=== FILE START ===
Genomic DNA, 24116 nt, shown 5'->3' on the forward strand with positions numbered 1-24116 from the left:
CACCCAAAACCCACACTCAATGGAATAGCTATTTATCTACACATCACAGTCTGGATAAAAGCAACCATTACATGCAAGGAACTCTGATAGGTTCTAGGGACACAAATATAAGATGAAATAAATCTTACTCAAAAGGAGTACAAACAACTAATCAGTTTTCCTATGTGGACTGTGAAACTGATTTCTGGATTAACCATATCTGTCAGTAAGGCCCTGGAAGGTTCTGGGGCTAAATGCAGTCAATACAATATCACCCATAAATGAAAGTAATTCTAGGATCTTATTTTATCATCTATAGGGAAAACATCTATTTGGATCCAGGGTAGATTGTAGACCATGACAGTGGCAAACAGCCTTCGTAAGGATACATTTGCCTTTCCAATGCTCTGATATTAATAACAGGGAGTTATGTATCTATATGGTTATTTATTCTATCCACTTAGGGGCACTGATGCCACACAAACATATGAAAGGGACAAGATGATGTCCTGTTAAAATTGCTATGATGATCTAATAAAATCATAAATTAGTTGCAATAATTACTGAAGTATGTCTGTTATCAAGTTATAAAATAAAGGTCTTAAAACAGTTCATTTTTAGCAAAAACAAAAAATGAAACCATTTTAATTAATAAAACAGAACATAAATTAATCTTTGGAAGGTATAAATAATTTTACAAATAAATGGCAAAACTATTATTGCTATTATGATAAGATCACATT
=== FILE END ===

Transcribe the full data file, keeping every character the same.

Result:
Genomic DNA, 24116 nt, shown 5'->3' on the forward strand with positions numbered 1-24116 from the left:
CACCCAAAACCCACACTCAATGGAATAGCTATTTATCTACACATCACAGTCTGGATAAAAGCAACCATTACATGCAAGGAACTCTGATAGGTTCTAGGGACACAAATATAAGATGAAATAAATCTTACTCAAAAGGAGTACAAACAACTAATCAGTTTTCCTATGTGGACTGTGAAACTGATTTCTGGATTAACCATATCTGTCAGTAAGGCCCTGGAAGGTTCTGGGGCTAAATGCAGTCAATACAATATCACCCATAAATGAAAGTAATTCTAGGATCTTATTTTATCATCTATAGGGAAAACATCTATTTGGATCCAGGGTAGATTGTAGACCATGACAGTGGCAAACAGCCTTCGTAAGGATACATTTGCCTTTCCAATGCTCTGATATTAATAACAGGGAGTTATGTATCTATATGGTTATTTATTCTATCCACTTAGGGGCACTGATGCCACACAAACATATGAAAGGGACAAGATGATGTCCTGTTAAAATTGCTATGATGATCTAATAAAATCATAAATTAGTTGCAATAATTACTGAAGTATGTCTGTTATCAAGTTATAAAATAAAGGTCTTAAAACAGTTCATTTTTAGCAAAAACAAAAAATGAAACCATTTTAATTAATAAAACAGAACATAAATTAATCTTTGGAAGGTATAAATAATTTTACAAATAAATGGCAAAACTATTATTGCTATTATGATAAGATCACATT